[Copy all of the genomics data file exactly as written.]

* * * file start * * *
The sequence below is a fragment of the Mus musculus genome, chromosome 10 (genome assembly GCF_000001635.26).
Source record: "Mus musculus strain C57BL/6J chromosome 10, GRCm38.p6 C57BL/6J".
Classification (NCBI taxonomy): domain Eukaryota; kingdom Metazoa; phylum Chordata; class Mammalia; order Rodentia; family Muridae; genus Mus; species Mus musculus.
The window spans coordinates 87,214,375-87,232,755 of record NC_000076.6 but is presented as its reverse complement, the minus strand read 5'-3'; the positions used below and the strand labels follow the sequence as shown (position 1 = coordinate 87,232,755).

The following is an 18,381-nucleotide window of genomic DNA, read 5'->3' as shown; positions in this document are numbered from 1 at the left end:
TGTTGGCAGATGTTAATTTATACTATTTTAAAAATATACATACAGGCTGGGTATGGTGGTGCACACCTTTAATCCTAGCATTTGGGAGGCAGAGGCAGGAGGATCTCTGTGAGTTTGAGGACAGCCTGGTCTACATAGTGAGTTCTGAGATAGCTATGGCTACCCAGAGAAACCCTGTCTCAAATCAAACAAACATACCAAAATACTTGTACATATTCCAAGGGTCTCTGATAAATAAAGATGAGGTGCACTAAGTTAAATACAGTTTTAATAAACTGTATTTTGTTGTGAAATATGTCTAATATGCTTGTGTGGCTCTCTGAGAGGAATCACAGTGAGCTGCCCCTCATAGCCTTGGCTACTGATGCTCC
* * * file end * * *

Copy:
The sequence below is a fragment of the Mus musculus genome, chromosome 10 (genome assembly GCF_000001635.26).
Source record: "Mus musculus strain C57BL/6J chromosome 10, GRCm38.p6 C57BL/6J".
Classification (NCBI taxonomy): domain Eukaryota; kingdom Metazoa; phylum Chordata; class Mammalia; order Rodentia; family Muridae; genus Mus; species Mus musculus.
The window spans coordinates 87,214,375-87,232,755 of record NC_000076.6 but is presented as its reverse complement, the minus strand read 5'-3'; the positions used below and the strand labels follow the sequence as shown (position 1 = coordinate 87,232,755).

The following is an 18,381-nucleotide window of genomic DNA, read 5'->3' as shown; positions in this document are numbered from 1 at the left end:
TGTTGGCAGATGTTAATTTATACTATTTTAAAAATATACATACAGGCTGGGTATGGTGGTGCACACCTTTAATCCTAGCATTTGGGAGGCAGAGGCAGGAGGATCTCTGTGAGTTTGAGGACAGCCTGGTCTACATAGTGAGTTCTGAGATAGCTATGGCTACCCAGAGAAACCCTGTCTCAAATCAAACAAACATACCAAAATACTTGTACATATTCCAAGGGTCTCTGATAAATAAAGATGAGGTGCACTAAGTTAAATACAGTTTTAATAAACTGTATTTTGTTGTGAAATATGTCTAATATGCTTGTGTGGCTCTCTGAGAGGAATCACAGTGAGCTGCCCCTCATAGCCTTGGCTACTGATGCTCC